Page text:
The recent international conference on AIDS held in Barcelona generated very little to be enthusiastic about on the AIDS front particularly for those parts of the world much more impacted than the USA and Western Europe. One particular piece of news though that should be particularly disturbing to those of us privileged enough to have access to HIV medicines is the now apparently confirmed hypothesis that re-infection with another strain of virus is possible. In other words you can be HIV positive with one version of the virus and then be infected again with another version; this of course becomes a real bummer if the “new” strain of virus is resistant to drugs your original strain is susceptible to.
This is not a new concern and until recently was felt to be a distinct possibility, but it now seems to be definitely something that can and does happen. The specific case involved a Boston man who was not on HIV medicines but had good T-cells and was containing his virus well. After having unprotected sex with another HIV positive man the researchers were able to document that he had been infected with a second strain of HIV. He was unable to control this second strain and T-cells fell and viral load increased. The major long term ramifications of this are related to vaccine development, making that potentially much more difficult. The immediate concern though for many of us is the now documented risk of unprotected sex between HIV positive people, primarily anal sex.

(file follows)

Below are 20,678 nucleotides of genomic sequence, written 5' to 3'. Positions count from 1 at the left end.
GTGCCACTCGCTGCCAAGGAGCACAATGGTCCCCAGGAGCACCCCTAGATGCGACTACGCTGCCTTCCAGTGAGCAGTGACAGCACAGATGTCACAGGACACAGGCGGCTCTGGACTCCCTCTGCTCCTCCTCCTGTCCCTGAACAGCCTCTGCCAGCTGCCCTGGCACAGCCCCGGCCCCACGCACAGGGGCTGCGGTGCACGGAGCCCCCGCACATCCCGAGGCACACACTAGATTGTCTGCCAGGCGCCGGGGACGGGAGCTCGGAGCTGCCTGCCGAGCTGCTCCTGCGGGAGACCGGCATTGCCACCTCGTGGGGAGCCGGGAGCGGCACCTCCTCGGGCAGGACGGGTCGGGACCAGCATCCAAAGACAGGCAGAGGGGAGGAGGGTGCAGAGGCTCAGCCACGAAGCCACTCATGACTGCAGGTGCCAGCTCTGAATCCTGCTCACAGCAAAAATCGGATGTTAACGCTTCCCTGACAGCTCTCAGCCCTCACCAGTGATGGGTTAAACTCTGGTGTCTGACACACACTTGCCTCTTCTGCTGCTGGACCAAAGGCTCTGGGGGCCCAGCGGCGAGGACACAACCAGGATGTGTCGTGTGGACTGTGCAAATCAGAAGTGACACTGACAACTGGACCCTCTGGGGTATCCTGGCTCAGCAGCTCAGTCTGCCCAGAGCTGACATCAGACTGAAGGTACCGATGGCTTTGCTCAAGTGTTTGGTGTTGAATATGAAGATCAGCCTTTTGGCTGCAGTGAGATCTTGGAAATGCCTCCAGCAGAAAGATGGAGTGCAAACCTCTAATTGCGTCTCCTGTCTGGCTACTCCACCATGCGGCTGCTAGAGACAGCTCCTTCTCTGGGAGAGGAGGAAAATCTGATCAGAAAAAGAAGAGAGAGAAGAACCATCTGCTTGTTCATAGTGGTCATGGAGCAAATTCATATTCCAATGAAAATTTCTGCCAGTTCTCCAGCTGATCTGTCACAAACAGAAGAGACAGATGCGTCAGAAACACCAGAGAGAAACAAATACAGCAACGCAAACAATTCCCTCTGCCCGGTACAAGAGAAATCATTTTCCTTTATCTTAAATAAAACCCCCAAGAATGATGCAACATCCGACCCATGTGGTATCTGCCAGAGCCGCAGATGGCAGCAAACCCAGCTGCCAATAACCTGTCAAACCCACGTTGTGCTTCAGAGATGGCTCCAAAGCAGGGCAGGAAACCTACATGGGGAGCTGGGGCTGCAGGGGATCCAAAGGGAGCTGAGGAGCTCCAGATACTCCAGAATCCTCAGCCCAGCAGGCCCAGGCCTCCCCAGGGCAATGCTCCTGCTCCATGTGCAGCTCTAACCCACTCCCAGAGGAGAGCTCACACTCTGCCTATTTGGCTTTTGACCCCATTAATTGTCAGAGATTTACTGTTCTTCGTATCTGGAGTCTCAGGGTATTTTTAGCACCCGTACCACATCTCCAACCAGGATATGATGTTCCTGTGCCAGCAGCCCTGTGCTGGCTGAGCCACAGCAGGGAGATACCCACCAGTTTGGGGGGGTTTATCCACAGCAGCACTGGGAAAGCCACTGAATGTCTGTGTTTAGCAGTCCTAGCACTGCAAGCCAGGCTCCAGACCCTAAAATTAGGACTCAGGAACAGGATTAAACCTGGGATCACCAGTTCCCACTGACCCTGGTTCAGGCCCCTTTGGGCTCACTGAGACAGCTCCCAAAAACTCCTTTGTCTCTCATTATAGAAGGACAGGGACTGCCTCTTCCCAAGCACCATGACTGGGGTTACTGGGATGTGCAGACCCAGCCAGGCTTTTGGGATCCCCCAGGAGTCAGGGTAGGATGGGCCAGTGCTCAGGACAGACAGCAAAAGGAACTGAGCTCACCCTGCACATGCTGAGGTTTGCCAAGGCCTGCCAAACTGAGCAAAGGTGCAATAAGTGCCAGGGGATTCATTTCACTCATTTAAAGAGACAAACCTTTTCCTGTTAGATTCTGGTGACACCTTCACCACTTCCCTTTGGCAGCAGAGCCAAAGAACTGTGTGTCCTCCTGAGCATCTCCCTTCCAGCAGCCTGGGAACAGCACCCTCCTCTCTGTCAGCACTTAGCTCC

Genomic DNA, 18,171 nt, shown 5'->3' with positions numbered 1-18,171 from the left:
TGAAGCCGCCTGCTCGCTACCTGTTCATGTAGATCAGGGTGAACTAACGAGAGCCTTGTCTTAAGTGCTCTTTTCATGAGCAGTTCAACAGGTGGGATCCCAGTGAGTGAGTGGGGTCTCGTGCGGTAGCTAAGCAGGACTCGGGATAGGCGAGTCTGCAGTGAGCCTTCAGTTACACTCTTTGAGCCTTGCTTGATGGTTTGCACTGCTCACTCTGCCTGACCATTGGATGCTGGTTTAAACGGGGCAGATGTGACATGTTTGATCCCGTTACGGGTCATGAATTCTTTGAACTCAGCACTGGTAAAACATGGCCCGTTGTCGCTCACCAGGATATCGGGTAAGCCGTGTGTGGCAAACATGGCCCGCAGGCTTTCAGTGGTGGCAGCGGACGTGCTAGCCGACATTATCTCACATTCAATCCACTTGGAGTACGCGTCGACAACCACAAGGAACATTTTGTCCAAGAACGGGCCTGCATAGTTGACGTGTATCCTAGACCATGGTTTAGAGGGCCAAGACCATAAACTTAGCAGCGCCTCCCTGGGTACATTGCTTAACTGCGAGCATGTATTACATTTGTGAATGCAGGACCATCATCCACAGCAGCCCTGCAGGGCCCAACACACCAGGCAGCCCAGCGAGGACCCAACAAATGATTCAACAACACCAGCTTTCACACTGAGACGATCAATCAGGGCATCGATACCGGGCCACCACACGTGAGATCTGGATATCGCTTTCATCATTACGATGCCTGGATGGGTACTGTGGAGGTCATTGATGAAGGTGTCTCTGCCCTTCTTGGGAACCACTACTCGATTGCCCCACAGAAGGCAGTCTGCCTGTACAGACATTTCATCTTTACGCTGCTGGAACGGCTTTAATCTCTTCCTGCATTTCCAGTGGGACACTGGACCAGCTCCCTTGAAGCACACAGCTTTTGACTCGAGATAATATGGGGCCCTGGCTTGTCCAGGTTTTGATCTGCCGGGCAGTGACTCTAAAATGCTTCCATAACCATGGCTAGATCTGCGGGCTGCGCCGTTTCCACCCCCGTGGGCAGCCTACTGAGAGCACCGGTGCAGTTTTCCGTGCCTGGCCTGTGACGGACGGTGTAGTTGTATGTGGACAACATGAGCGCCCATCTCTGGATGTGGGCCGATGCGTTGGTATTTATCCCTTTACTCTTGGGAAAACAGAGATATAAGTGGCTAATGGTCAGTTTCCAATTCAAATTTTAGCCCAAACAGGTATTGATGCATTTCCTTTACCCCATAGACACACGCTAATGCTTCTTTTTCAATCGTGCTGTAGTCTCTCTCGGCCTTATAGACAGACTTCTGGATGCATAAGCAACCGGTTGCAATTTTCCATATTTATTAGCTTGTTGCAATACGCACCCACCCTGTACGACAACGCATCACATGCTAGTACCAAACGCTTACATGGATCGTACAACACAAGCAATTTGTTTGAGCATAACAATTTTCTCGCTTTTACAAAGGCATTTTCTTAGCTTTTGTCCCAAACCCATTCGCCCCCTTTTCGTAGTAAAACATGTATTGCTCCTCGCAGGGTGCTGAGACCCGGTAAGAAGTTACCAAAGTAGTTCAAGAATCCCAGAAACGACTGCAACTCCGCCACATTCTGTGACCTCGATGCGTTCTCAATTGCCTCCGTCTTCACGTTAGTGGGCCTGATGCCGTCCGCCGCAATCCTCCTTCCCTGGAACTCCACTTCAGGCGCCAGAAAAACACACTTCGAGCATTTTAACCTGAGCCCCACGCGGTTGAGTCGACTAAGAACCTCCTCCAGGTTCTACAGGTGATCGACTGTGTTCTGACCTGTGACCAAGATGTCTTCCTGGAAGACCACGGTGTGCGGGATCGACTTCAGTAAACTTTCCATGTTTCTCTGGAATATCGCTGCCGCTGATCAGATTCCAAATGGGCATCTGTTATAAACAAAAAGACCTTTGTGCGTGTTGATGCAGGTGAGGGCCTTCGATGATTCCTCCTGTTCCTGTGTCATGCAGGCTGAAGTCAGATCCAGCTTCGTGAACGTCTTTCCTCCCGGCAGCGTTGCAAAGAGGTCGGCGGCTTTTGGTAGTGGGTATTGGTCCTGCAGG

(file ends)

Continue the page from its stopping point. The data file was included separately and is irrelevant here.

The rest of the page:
Another confirmed piece of information that makes this even more disturbing is the fact that many newly infected folks, particularly gay men in this country, have versions of the virus already resistant to many of the drugs currently used to treat HIV. That may mean if you have been infected recently these drugs might not work as well as they could.
If you have recently tested positive though do NOT take this new information as totally bad news and avoid close monitoring and treatment. One of the things we have learned in the past ten years is that even therapy that is not “perfect” still seems to help the body keep the virus contained enough for many people to benefit significantly, often for many years!
So what does this mean for Poz on Poz sex? Well that depends. Don’t you hate that answer? Concern about this can be dramatically reduced if you use condoms for anal sex. One real danger would be to have sex with anyone positive who comes along and engage in anal sex figuring the condoms are unnecessary. This is no longer a good idea!
Quite frankly I have not thoroughly thought through all of the implications here especially when it comes to individual counseling around specific circumstances. As an HIV+ man in a relatively long term relationship with another HIV + man, with both of us on very different HIV medicines, and condom use has not always been 100%, I am not sure where to take this! Probably back to the store for more condoms for now! Stay tuned!